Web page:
Forum OpenACS Q&A: Response to Time for a name change?

Posted by Michael Feldstein on

It strikes me that what OpenACS does is build enterprise web sites. There are a number of players out there, I understand BEA is the biggest of them. None of them have a lot of name recognition, and I think all of them are hugely expensive. Because of the current general interest in open source solutions I suspect that we could come up with a reasonably effective PR campaign without a whole lot of expense once the new version is named, available, and documented to the point that reasonably competent web developers (not programmers) have a chance to go to the website, find the code, and get it running. I know there are thousands of folks that have sites that have grown to be too large to keep developing in Dreamweaver that would love to have something affordable to move up to. I think magazine editors know this too.

I don't think this is an accurate assessment either of the enterprise market or of OpenACS' potential niche in it. While it is true that there is no dominant player in the application server market, it is no longer true that the top products (including BEA, Websphere, and iPlanet) don't have a lot of name recognition. This is a very tight and competitive market. Furthermore, what enterprise organizations are looking for (and I know because some of these guys are my clients) is the size and quality of the professional support services available behind the toolkit of choice. If we go after this space, we have to be able to match, say, IBM for tookit support. Forget it. If you want to go after enterprise (and it's by no means obvious that enterprise is the largest or best market for OACS), then you have to find a specific niche rather than going head-to-head against the big money.

As much as I believe in community building, and as much as I think that community building is a magnificent way to build and grow a commercial site, I'm not sure the business community really groks that. They can be taught to use those features (bulletin boards, mutual support fora, spam programs) but they aren't the things that will get them in the door. An inexpensive tool that lets them build maintainable advanced data-backed sites will.

I couldn't disagree more. Building database-backed web sites is a solved problem. You can do it with ASPs, ColdFusion, WebObjects, name it. Is OpenACS a better and more efficient solution than these others? Sure, in some cases. But it's not obviously superior enough to overcome marketing and support issues when going after the enterprise market. (You might have a better case to make for small to mid-sized organizations, though.)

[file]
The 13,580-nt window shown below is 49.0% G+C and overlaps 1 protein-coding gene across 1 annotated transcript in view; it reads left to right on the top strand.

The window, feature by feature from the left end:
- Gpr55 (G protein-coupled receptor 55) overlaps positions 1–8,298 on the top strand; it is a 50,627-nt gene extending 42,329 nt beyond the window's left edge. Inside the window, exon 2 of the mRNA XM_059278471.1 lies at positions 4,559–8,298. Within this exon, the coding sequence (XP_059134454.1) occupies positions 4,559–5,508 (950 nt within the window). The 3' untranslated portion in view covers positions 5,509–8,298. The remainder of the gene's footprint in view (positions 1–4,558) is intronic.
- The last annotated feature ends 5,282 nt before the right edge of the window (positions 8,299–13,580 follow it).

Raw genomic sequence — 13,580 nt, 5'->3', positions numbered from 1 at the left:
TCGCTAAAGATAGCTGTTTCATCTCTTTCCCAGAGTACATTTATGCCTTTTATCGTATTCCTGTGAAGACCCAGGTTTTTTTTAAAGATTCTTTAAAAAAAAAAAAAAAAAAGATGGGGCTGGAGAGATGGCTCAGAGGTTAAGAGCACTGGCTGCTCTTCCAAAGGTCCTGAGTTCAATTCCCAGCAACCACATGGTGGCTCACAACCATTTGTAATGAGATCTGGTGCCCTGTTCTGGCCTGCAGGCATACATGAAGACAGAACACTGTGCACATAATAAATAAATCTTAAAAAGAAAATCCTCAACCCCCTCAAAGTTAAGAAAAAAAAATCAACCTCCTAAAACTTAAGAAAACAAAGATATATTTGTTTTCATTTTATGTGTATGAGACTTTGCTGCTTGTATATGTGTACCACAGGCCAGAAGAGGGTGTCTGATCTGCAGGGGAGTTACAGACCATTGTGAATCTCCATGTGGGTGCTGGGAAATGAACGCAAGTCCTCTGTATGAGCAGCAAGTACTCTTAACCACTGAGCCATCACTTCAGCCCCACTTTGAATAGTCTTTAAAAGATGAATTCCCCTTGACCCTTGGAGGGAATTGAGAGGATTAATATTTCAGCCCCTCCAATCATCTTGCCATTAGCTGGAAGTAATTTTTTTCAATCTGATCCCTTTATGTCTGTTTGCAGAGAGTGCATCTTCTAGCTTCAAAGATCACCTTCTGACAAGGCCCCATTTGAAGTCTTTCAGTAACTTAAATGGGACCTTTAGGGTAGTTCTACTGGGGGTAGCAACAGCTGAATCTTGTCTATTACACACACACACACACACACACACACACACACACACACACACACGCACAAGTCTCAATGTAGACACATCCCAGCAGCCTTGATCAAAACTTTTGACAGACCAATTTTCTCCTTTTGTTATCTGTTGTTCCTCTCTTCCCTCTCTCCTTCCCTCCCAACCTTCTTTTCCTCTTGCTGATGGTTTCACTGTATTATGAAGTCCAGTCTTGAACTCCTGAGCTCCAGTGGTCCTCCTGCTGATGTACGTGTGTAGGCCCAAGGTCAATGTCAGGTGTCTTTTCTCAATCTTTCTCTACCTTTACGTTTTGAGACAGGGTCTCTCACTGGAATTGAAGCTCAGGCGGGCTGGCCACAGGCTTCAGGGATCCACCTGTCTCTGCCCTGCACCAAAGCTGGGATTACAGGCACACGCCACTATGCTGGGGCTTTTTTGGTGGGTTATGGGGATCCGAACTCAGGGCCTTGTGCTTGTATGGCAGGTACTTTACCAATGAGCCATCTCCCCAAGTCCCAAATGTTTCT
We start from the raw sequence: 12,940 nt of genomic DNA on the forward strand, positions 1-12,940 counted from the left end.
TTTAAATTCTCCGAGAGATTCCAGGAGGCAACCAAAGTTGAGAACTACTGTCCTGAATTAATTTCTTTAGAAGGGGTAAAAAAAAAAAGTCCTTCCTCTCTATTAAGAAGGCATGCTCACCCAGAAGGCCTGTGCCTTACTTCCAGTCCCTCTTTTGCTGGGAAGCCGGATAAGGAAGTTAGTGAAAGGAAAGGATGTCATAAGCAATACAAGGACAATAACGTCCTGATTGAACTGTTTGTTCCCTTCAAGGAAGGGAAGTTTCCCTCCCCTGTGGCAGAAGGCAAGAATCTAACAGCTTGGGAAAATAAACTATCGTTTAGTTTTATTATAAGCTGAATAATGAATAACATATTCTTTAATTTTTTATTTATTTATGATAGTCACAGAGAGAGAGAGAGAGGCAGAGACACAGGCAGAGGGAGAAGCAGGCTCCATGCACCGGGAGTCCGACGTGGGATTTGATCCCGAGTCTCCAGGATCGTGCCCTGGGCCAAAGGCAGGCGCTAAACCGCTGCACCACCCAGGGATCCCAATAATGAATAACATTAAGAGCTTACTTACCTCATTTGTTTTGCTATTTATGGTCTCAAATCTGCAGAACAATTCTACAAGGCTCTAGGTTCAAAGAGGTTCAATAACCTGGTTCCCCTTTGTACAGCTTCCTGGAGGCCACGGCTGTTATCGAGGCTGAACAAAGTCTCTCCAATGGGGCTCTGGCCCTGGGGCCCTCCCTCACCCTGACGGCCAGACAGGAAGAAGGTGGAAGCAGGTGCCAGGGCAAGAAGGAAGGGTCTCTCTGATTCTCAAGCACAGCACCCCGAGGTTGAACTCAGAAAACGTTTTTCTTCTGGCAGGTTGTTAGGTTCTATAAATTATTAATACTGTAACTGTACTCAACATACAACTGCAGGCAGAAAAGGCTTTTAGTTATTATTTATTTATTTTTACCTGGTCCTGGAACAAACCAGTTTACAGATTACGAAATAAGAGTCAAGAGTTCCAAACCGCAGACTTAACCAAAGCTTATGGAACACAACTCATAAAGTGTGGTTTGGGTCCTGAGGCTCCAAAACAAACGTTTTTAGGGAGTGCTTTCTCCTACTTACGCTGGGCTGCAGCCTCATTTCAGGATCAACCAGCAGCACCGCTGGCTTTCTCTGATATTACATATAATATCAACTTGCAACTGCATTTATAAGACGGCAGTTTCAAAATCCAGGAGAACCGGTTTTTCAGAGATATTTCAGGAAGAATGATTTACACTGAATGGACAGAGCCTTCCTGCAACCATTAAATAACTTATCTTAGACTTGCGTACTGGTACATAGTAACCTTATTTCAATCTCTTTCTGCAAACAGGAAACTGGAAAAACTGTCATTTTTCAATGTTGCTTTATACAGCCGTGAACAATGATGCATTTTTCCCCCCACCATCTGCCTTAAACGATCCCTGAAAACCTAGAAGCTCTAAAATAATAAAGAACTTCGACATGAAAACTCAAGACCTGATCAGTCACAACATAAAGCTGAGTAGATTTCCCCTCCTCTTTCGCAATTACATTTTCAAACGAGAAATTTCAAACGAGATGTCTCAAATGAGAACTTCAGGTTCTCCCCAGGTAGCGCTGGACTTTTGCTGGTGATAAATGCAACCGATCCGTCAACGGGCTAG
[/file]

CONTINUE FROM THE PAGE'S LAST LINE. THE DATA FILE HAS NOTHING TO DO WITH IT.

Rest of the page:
On the other hand, eLearning and knowledge management are hot topics right now and, unlike the application server market, these *aren't* solved problems yet (although they really should be). Companies are starting to pay big bucks for these sorts of solutions. Cisco's CEO is a huge champion of eLearning. Microsoft and Oracle are arguing that they have knowledge management solutions. (They don't, but that's not the point.) OACS' strong heritage as a platform for collaboration gives us a real (but swiftly diminishing) advantage in this market niche.

Again, though, it's not clear that the OACS community wants to target enterprise with its marketing efforts. I personally favor this market because I think there's a huge opportunity there and because it happens to by the market where I make my living. However, I suspect it is *not* that natural market for many of the developers who put their blood, sweat, and tears into developing the toolkit.

On the topic of finding an original name, if we decide that we can't take a name unless it has a super-easy URL with it and has not been used by *anybody* then we'll never get a good name. There are just too many people with too many named products out there. I don't think, for example, the fact that somewhere out in the universe there might exist a Pueblo Software company is adequate reason to discard the name "Pueblo." I'm not even sure that the fact that there is an Open Source bboard called "w-agora" is enough reason to drop "Agora," although it's a significantly more serious reason than the ones given so far against Pueblo. These factors are not all-or-nothing deciders; they are just some of the data points we need to consider.

Lastly, I do think we need to keep talking about what facets we want to emphasize in OACS and to whom we want to market. Although we are virtually guaranteed not to get unanymous agreement, we need to have arrive at something like a consensus about the very basic marketing thrust. If we're not marketing to someone, then we're marketing to no-one.